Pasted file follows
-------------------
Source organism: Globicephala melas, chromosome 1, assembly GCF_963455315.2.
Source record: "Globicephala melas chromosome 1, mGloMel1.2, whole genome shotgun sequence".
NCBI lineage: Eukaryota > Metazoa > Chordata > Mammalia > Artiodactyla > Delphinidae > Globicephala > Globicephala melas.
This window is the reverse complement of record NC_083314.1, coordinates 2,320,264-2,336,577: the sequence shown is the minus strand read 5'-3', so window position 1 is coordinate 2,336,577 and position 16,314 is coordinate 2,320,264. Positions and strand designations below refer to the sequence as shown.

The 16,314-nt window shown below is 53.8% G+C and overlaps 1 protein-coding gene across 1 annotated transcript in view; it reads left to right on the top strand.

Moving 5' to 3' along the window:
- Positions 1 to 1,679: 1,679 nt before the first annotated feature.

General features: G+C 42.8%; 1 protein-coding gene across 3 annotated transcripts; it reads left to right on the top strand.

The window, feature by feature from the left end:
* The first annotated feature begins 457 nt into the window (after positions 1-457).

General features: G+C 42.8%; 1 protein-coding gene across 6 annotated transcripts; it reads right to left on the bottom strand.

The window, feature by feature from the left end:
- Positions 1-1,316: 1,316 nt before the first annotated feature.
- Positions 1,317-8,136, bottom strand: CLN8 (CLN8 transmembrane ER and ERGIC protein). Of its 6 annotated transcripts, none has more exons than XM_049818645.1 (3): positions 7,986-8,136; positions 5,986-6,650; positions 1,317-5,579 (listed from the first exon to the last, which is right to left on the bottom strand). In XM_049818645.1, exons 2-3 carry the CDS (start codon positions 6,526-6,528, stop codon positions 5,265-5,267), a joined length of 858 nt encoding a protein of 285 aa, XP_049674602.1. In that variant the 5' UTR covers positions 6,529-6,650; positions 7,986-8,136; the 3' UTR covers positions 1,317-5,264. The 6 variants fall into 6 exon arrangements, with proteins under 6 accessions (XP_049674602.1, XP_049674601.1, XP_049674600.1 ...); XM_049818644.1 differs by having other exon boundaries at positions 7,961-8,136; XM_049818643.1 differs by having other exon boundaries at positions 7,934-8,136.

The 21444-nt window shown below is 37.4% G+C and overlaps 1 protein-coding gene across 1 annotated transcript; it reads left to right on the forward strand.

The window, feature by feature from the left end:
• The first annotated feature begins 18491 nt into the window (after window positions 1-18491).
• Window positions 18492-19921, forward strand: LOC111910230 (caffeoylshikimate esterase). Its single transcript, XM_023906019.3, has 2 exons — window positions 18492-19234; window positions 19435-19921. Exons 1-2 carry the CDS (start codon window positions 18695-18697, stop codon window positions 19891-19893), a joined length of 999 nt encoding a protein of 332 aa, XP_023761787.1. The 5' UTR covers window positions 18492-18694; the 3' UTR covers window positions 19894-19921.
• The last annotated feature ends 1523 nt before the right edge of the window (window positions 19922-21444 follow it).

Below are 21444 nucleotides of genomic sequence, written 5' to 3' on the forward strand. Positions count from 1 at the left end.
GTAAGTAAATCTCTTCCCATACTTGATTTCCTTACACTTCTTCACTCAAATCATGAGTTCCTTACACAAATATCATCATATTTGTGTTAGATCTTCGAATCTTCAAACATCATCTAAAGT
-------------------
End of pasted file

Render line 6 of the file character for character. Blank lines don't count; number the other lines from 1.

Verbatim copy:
Moving 5' to 3' along the window: